S. Keith Dunn
Department of Chemistry
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This exercise provides undergraduate physical chemistry students with an understandable introduction to the
Variational Method. Students use linear combinations of basis functions for finding approximate solutions to the
Schr\u00f6dinger equation for the quantum harmonic oscillator.
2. simplify computational procedures using the consequences of wavefunction orthogonality
3. explain the importance of kinetic and potential contributions to the total energy of a system
4. adjust a variational parameter to minimize the energy of a system
5. discuss the importance of the additivity of basis functions in achieving the best trial
Students should have at least two terms of calculus and a physics course, as well a solid introduction to quantum
mechanics. Students should be familiar with both the quantum particle-in-a-box and the quantum harmonic oscillator
problems. Additionally, they should understand the concepts of orthonormality and linear combinations of
wavefunctions. A rudimentary familiarity with Mathcad is required. A familiarity with the use of matrices and their
applications in quantum mechanics is useful.
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2. Knox, K., "Particle in the One-Dimensional Champagne Bottle," J. Chem. Ed.57, 626(1980).
3. Rioux, F., "Linear Variation Method in One Dimension (CS)", J. Chem. Ed.59, 773 (1982).
4. Knudson, S.K., "Applications of the Variation Method," J. Chem. Ed.74, 930 (1997).
5. Besalu, E. and Marti, J., "Exploring the Rayleigh-Ritz Variational Principle," J. Chem. Ed.75, 105 (1998).
6. Casaubon, J.I. and Doggett, G., "Variational Principle for a Particle in a Box," J. Chem. Ed.77, 1221 (2000).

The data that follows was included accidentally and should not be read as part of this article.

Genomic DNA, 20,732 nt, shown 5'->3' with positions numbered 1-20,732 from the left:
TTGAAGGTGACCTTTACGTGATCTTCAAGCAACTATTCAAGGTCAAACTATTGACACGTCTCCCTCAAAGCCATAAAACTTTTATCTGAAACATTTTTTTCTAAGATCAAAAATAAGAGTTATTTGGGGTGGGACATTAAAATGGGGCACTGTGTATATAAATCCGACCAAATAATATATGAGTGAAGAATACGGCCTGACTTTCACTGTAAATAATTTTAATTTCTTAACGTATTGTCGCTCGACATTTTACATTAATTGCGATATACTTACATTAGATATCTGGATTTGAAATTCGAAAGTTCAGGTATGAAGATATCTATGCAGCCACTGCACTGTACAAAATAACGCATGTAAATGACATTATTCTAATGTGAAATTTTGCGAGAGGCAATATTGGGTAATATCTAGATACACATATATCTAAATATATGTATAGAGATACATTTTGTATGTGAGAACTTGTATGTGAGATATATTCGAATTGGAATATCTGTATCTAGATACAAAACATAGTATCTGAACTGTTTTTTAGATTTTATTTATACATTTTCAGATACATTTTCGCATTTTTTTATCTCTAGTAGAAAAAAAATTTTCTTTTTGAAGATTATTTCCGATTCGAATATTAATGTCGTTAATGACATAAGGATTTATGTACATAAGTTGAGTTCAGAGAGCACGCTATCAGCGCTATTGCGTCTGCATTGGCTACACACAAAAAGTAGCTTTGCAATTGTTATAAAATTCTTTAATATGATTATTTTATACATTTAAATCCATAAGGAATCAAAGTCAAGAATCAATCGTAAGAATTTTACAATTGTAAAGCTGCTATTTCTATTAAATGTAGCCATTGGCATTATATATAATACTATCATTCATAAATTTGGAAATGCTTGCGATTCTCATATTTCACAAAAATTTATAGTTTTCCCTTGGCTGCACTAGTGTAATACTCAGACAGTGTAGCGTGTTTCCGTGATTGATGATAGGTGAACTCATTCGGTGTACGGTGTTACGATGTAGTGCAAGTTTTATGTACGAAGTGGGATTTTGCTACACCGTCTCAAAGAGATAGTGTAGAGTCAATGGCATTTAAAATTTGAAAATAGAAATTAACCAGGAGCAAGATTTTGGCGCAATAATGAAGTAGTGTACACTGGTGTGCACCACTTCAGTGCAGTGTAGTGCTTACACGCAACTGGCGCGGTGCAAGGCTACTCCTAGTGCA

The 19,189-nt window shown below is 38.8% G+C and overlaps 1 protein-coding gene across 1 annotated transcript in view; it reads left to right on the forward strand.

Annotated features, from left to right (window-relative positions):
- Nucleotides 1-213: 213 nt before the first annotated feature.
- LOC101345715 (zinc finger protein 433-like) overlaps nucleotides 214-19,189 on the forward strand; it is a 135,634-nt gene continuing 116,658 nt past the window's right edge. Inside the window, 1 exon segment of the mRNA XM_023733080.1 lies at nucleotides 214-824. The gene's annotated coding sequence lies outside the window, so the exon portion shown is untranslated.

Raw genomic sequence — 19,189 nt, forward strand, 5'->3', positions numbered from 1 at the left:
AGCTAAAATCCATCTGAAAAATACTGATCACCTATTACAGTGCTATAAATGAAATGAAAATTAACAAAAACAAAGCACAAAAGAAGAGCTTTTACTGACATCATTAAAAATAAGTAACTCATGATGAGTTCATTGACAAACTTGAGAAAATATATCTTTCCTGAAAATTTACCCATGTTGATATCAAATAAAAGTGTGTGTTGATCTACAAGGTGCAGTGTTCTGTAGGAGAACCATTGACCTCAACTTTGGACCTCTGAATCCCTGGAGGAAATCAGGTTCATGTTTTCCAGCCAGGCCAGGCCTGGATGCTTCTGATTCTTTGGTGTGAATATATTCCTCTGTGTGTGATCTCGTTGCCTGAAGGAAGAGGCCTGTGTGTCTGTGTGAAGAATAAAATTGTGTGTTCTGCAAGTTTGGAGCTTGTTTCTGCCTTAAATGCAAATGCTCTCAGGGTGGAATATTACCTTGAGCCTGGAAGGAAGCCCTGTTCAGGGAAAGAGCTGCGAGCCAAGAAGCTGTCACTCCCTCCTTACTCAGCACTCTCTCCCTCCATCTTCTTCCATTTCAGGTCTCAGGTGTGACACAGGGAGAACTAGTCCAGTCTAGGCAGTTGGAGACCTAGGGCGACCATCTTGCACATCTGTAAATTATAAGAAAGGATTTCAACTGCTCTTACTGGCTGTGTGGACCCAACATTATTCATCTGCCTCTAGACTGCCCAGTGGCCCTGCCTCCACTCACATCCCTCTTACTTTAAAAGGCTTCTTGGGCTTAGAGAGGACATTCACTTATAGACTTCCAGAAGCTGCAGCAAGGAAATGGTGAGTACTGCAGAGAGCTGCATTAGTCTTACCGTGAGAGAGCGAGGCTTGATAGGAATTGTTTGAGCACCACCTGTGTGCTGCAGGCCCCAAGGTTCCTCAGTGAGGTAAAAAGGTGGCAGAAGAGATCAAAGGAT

7. Grubbs, W.T., "Variational Methods Applied to the Particle in the Box," J. Chem. Ed.78, 1557 (2001).
8. Raff, L.M., Principles of Physical Chemistry, Prentice Hall, Upper Saddle, NJ, 2001.
The Variational Method is one of the most important tools in computational quantum chemistry. The method itself is
simple, but the technique is often introduced using examples, such as the construction of molecular orbitals from
linear combinations of hydrogenic atomic orbitals, that obscure the basic principles of the technique with
complicated mathematical details. Several recent papers describe exercises that introduce the Variational Method
using simpler systems [1-7]. Reference , which provides a clever exercise where students find approximate
solutions to the particle-in-a-1d box problem is the only one that uses a Mathcad worksheet. Professor Grubb's
exercise demonstrates the basics of the Variational Method very clearly and efficiently. However, the project
presented here deals in greater depth with the construction of approximate wavefunctions using linear combinations of
basis functions, the backbone of Molecular Orbital (MO) Theory. In short, the students get hands-on experience with
all the important details of a MO calculation but in one dimension, where the wavefunctions are easy to graph and the
integrals are simple, before they are asked to solve more complicated problems using a computational chemistry
package like Spartan or Hyperchem.
In this exercise, students find approximate solutions to the Schr\u00f6dinger equation for the quantum harmonic oscillator using particle-in-a-1d box wavefunctions as a basis set. One of the most satisfying aspects of the exercise is that students can graph the one-dimensional basis functions and understand how these basis functions add together to produce the trial wavefunctions. Additionally, since the harmonic oscillator wavefunctions are known, the students can compare their trial wavefunctions and energies with actual ones. By comparison then, students can see the value and limitations of approximate methods of solving the Schr\u00f6dinger equation.
The Variation Theorem states that the energy obtained using a trial wavefunction will always be greater than or equal
to the true energy of the system. Therefore, the basic strategy of the Variational Method is to find the trial
wavefunction that results in the lowest possible energy.
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